Counselors use a variety of techniques to help patients reach their therapy goals. One technique that I use from time to time to help a patient understand what lies ahead is called the "swamp metaphor." Here's a distilled version of that metaphor: Imagine you are looking off to the horizon. The horizon represents your life as you hope it will be. But between you and that horizon is a swamp. You can't go around it; you can't go over it. If you're going to experience what's on the horizon, you must go through the swamp.
The swamp represents whatever sacrifices we must make to get to where we want to be. It represents the way forward to the other side.
There are life situations that require going through the swamp. One of those is bereavement. I've often told patients that the only way forward after losing a loved one is to go through the grieving process. It's a painful process, but there is no shortcut -- there is no "getting over it."
Another life situation that requires going through the swamp is moving forward after trauma. I've had patients who presented for therapy with post-traumatic stress disorder (PTSD) after a serious car wreck, rape, shootings, or even finding murdered family members. The most widely used therapies for PTSD involve some form of trauma processing that requires the patient to come face-to-face with that experience. It's an unpleasant process, but if therapy is successful, the result is worth the journey. One of the most gratifying experiences of being a counselor is to hear a patient tell me, "I have my life back."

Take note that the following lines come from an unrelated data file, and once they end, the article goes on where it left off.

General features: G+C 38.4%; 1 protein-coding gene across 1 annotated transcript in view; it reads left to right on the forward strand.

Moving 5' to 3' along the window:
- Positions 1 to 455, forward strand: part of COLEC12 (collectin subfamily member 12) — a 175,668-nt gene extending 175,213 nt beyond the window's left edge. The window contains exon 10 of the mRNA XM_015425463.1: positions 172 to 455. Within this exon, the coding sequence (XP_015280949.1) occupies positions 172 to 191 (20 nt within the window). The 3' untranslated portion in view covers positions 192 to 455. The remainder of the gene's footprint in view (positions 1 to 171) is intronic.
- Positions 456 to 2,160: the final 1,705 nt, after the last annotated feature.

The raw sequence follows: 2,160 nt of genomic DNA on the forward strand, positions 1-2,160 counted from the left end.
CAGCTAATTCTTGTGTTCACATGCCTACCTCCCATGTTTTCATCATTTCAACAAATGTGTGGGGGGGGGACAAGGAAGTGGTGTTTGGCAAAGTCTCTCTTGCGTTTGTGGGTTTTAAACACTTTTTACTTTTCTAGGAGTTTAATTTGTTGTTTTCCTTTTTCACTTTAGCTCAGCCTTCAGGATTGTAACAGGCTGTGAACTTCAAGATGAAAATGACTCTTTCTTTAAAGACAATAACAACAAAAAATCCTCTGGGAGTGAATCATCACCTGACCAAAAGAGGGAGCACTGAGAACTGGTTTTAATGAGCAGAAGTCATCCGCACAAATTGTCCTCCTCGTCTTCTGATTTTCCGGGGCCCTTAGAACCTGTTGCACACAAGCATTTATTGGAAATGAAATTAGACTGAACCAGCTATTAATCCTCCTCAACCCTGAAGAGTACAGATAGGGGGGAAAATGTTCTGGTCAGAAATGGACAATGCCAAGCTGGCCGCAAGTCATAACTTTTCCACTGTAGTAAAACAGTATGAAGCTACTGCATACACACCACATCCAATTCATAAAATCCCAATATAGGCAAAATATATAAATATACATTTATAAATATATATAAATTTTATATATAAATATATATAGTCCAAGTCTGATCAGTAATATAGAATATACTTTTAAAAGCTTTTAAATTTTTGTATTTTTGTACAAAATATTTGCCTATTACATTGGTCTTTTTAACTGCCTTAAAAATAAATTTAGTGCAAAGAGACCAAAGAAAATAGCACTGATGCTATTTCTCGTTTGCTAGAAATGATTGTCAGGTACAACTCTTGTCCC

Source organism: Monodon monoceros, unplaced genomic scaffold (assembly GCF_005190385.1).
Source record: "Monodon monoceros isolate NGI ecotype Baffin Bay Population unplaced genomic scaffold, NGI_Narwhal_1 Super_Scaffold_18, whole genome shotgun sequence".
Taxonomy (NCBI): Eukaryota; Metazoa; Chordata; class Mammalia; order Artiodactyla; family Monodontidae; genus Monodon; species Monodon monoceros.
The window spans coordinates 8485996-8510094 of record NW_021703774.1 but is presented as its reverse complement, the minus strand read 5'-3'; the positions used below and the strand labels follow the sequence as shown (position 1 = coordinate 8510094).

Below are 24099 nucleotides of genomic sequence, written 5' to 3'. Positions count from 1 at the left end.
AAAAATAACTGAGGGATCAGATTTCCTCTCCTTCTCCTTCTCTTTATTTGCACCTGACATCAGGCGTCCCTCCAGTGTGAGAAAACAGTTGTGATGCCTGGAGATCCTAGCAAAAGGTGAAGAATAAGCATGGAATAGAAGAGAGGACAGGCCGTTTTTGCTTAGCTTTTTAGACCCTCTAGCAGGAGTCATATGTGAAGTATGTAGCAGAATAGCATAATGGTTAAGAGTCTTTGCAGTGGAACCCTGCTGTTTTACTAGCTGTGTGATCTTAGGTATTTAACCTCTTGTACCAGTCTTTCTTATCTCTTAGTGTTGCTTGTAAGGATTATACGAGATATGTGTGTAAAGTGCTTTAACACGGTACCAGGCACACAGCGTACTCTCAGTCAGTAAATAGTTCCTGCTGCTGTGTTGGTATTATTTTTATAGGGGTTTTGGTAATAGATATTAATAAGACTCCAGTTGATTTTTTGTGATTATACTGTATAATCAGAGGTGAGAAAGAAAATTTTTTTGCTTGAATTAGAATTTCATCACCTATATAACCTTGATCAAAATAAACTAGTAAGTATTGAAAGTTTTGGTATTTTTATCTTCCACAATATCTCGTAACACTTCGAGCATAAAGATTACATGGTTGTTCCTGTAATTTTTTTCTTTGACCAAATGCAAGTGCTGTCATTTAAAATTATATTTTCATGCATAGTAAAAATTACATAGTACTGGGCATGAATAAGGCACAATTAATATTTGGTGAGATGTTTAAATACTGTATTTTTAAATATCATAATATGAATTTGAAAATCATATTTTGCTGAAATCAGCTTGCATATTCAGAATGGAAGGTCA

We've been trudging through a worldwide swamp this past year with the pandemic. This has required lifestyle changes and sacrifices that none of us wanted to make. I believe that the worst is behind us -- if we remain calm and compliant with what is recommended -- but there are a few more muddy steps to travel before we reach the horizon. The only way to get to the other side is to go through; but one of these days we'll be able to say, "I have my life back."
Granted, that life will likely be different. Many have lost loved ones to the virus. Many who contracted the virus are experiencing lasting symptoms. So, "I have my life back" may not mean "I have my old life back." Going through the swamp never leaves a person unscathed, but it can leave a person stronger and better able to face future swamps.
If this past year has left you depressed or anxious, give us a call at 622-3580. Perhaps we can help you find the strength to finish the journey.